Another perceived “con” is that discounted rides hurt your brand’s image. Our obsession with price doesn’t necessarily foster brand loyalty or even brand awareness. And it is true that one negative aspect of daily deal sites is that price promotions can make customers price sensitive. When they get something at a much lower price, they then become less inclined to pay full price for that same product or service in the future.
Another way to protect yourself from ‘giving away the store’ with bargain shoppers is to put restrictions on your deal and blackout dates or times."
If you’re considering this type of marketing for the long term, there’s a way to avoid potential problems. You may consider building a new brand identity geared to discount shoppers and keeping your original high-end brand as its own identity. This is similar logic that hotel franchises use. Hilton owns 10 unique brands, which include Waldorf Astoria, Hilton Garden Inn, Residence Inn, and Hampton Inn—each geared to its own client base, yet all managed by the same parent company.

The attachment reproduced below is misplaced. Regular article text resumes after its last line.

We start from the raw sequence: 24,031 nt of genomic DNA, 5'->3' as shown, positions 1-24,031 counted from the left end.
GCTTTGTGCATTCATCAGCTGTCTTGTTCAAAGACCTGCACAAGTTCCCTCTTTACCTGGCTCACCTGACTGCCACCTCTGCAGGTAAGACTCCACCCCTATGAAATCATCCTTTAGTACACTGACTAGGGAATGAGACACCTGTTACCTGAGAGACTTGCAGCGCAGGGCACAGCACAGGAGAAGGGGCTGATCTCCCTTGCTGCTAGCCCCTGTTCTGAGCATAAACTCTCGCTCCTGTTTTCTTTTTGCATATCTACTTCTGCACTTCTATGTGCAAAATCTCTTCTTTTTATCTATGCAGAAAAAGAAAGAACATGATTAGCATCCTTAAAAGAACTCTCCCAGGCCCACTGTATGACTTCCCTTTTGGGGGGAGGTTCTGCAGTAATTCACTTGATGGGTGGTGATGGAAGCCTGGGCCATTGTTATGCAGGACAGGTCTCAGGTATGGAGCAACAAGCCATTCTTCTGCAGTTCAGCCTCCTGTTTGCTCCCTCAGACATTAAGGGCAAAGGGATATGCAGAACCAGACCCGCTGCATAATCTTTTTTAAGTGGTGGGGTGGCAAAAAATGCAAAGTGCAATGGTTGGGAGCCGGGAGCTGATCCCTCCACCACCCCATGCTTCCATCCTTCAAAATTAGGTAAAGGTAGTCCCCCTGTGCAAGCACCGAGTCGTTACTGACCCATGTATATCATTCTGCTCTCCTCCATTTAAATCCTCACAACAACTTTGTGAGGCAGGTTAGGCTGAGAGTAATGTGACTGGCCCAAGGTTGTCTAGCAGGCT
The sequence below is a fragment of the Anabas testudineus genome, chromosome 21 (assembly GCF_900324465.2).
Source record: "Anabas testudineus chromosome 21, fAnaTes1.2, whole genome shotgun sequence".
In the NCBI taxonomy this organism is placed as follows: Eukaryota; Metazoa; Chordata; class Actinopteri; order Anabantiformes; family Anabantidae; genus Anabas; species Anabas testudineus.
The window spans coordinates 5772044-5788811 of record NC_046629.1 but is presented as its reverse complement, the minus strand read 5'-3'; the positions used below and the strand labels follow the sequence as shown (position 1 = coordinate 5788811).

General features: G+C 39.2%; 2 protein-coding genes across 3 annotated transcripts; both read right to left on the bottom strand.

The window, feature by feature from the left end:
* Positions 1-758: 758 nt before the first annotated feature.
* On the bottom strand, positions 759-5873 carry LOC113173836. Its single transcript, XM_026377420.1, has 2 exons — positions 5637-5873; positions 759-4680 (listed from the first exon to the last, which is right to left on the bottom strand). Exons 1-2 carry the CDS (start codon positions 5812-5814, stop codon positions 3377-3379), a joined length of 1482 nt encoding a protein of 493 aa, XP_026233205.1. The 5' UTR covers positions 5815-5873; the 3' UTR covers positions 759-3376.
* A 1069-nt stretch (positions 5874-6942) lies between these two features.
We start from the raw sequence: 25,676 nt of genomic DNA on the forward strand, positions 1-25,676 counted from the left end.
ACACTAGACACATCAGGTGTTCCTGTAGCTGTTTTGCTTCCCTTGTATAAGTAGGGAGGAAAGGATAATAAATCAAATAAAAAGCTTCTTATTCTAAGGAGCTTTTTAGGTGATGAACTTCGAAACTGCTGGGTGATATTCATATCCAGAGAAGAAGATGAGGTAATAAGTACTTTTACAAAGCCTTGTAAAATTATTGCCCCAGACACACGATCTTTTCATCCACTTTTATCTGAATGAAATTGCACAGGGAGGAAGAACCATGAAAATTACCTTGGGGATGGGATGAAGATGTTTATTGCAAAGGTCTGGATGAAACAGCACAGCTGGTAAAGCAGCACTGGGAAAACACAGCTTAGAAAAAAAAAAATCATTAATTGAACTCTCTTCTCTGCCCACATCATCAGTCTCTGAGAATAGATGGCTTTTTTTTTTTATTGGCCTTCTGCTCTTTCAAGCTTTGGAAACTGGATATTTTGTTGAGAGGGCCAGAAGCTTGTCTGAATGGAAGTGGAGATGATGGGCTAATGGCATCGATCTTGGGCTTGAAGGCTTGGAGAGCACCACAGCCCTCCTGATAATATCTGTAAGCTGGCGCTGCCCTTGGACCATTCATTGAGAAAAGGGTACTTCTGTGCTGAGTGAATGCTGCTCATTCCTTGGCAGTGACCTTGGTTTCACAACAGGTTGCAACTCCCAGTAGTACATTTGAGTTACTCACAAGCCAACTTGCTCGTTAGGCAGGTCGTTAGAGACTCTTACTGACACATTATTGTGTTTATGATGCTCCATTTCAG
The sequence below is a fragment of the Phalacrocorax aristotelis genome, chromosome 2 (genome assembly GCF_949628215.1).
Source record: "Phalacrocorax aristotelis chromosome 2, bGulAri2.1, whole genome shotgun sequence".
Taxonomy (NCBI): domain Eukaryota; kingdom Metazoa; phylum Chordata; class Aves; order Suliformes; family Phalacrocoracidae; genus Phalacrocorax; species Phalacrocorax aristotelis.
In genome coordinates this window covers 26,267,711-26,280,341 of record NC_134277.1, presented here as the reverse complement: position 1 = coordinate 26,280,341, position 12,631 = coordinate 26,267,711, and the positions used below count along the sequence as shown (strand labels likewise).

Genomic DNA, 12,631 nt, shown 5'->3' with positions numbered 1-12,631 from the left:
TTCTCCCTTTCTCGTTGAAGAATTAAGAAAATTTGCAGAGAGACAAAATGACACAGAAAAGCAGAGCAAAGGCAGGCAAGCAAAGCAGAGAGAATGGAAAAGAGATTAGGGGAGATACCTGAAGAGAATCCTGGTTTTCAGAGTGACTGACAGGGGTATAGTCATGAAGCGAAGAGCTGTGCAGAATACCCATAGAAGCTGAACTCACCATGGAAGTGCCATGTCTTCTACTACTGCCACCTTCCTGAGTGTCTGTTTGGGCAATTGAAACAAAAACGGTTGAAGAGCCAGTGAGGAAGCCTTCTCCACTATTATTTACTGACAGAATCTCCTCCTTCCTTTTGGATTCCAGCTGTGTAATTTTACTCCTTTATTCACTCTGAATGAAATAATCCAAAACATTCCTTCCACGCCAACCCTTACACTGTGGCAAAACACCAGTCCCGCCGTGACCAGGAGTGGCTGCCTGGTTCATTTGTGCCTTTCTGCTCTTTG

To pull this off successfully, you’ll need to do it just like the big guys and spend a few bucks. Your new discount brand needs more than a catchy name: You’ll need a new web address and to build a website. Contact information should have its own email and new dedicated phone number. Take it a step further with a new bank account and credit card processor to support the brand. Consider speaking with an advisor before undertaking this path.
Another way to protect yourself from “giving away the store” with bargain shoppers is to put restrictions on your deal and blackout dates or times. Profit margins are small with airport transfers, so simply state that the deal is not valid for them. You can also add that the offer is only good for reservations of three hours or more, or not available on holidays. You set the rules: It’s your deal to offer.
Taking these steps should keep your luxury brand intact and still enable you to reap the financial benefits of mass exposure to higher ticket revenue sales that come from weddings, proms, and all kinds of other hourly charters. [CD0417]
Bill Goerl is president of both Clique Limousine Service and Long Island Limousine Association. He can be reached at firstname.lastname@example.org.